The Grand Hotel is a cinematic jewel in the hospitality crown of the Republic of Zubroka.
On travel website Trip Advisor the hotel has an almost perfect score of 4.5 out of five.

Reviewers have called the Hotel Budapest an "oasis of sophistication" with the only thing tempering the rapturous reviews are the "parochial border force" which user Jo W notes makes it notoriously difficult to get there.

Perhaps another thing which will make your stay nigh-on impossible is the fact that this is a fictional hotel. No such hotel exists.

Fans of the film director Wes Anderson will recognise the whimsical building from 2015's The Grand Budapest Hotel movie, and its all-star cast of Ralph Fiennes, Bill Murray and Tilda Swinton.

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At the top of the TripAdvisor page is a message from the website reading: "This is a fictional place, as seen in the movie 'The Grand Budapest Hotel.' Please do not try to book a visit here."

In case the dry satire of the reviews were lost on visitors to the site, the site has had to place a warning to holiday planners looking for a whimsical stay at the stunningly symmetrical hotel. (The film's design won Grand Budapest four Oscars and many fans.)

Film fans have taken to the holiday ratings website to celebrate their favourite fictional holiday locations. Across the website you can find celebrations of such imaginary places as The Best Exotic Marigold Hotel and Fawlty Towers. Most of which have been given the disclaimer a "this is a fictional place". However, this has been overlooked by many using the website to plan holidays.

In 2010 the New York Times exposed a fake listing for the agrotourism destination Schrute Farm from the television series The Office.

These fictional listings are mostly good clean fun not aiming to mislead anyone, however they comes at a time when TripAdvisor is facing an existential crisis.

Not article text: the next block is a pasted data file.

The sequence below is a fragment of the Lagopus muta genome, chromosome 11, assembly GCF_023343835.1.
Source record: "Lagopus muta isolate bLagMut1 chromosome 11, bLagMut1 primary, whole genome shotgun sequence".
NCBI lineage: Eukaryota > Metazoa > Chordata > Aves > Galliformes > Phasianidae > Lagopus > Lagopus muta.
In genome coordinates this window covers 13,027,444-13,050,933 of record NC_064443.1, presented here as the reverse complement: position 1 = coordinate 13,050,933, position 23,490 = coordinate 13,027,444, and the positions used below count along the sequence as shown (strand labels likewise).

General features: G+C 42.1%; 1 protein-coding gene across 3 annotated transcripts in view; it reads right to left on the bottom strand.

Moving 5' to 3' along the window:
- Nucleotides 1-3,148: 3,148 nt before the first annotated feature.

Last year Vice writer Oobah Butler managed to "game" the website into placing his garden shed as the top-rated TripAdvisor restaurant in London. Butler, who had made a living selling fake reviews to hotels, was aware that there is a very fine line between fiction and reality on the travel-booking site.

The Shed Dulwich: Oobah Butler's fictional restaurant. Photo / Vice.com, Oobah Butler
The Shed Dulwich: Oobah Butler's fictional restaurant. Photo / Vice.com, Oobah Butler

With only photos of fake dishes made from shaving cream and reviews from family and friends, he was able to hoodwink everyone from Norwegian tourists to TripAdvisor into thinking his London shed was a top-tier restaurant.

In spite of the humorous method, Butler's piece had a serious message: that there is a black market for fake reviews and plenty of financial incentive to decieving the website.

TripAdvisor explains that there are a number of steps that it takes to avoid fake reviews and fake properties appearing on its website. Most of the fictional hotels on the website are a mixture of marketing for movies, or pop culture references by delinquent film fans.

It looks to target fake reviews of three types: Boosting, vandalism or review optimisation schemes. The fictional filmic tributes don't seem to fall into any of these three categories however, the black market of TripAdvisor reviews is a real concern for users of the website.

The In 2011, the UK's Advertising Standards Authority said the website could no longer "claim or imply that all the reviews that appeared on the website were from real travellers, or were honest, real or trusted".

In response the website changed its slogan from "Reviews You Can Trust" to "Know better. Book better. Go better."

Stanley Hotel: Jack Nicholson on the set of The Shining by Stanley Kubrick. Photo / Sunset Boulevard,Corbis via Getty Images)
Stanley Hotel: Jack Nicholson on the set of The Shining by Stanley Kubrick. Photo / Sunset Boulevard,Corbis via Getty Images)